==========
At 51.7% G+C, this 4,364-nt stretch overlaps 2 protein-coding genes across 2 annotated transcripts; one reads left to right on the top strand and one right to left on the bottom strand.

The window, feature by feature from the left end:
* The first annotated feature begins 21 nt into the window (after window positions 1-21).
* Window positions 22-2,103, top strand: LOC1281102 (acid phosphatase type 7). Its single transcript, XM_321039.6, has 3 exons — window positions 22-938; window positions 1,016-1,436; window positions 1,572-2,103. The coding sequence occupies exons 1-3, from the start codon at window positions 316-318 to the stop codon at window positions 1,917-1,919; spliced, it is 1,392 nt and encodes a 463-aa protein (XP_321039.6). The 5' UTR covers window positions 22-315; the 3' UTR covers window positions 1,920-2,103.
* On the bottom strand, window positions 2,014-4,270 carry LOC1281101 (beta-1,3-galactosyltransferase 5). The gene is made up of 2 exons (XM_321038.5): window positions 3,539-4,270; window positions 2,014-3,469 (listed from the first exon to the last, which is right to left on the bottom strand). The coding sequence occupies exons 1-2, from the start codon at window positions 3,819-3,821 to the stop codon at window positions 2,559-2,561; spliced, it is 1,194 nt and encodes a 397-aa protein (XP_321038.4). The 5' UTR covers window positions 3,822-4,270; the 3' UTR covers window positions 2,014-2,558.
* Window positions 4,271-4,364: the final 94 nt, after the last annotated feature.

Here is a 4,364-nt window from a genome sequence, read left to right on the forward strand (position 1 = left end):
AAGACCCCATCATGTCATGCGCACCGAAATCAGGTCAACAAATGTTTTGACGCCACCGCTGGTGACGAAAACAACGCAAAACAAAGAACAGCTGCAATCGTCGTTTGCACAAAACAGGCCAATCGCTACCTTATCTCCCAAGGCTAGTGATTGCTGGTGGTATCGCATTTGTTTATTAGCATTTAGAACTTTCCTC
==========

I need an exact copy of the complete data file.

At 51.7% G+C, this 4,364-nt stretch overlaps 2 protein-coding genes across 2 annotated transcripts; one reads left to right on the top strand and one right to left on the bottom strand.

The window, feature by feature from the left end:
* The first annotated feature begins 21 nt into the window (after window positions 1-21).
* Window positions 22-2,103, top strand: LOC1281102 (acid phosphatase type 7). Its single transcript, XM_321039.6, has 3 exons — window positions 22-938; window positions 1,016-1,436; window positions 1,572-2,103. The coding sequence occupies exons 1-3, from the start codon at window positions 316-318 to the stop codon at window positions 1,917-1,919; spliced, it is 1,392 nt and encodes a 463-aa protein (XP_321039.6). The 5' UTR covers window positions 22-315; the 3' UTR covers window positions 1,920-2,103.
* On the bottom strand, window positions 2,014-4,270 carry LOC1281101 (beta-1,3-galactosyltransferase 5). The gene is made up of 2 exons (XM_321038.5): window positions 3,539-4,270; window positions 2,014-3,469 (listed from the first exon to the last, which is right to left on the bottom strand). The coding sequence occupies exons 1-2, from the start codon at window positions 3,819-3,821 to the stop codon at window positions 2,559-2,561; spliced, it is 1,194 nt and encodes a 397-aa protein (XP_321038.4). The 5' UTR covers window positions 3,822-4,270; the 3' UTR covers window positions 2,014-2,558.
* Window positions 4,271-4,364: the final 94 nt, after the last annotated feature.

Here is a 4,364-nt window from a genome sequence, read left to right on the forward strand (position 1 = left end):
AAGACCCCATCATGTCATGCGCACCGAAATCAGGTCAACAAATGTTTTGACGCCACCGCTGGTGACGAAAACAACGCAAAACAAAGAACAGCTGCAATCGTCGTTTGCACAAAACAGGCCAATCGCTACCTTATCTCCCAAGGCTAGTGATTGCTGGTGGTATCGCATTTGTTTATTAGCATTTAGAACTTTCCTC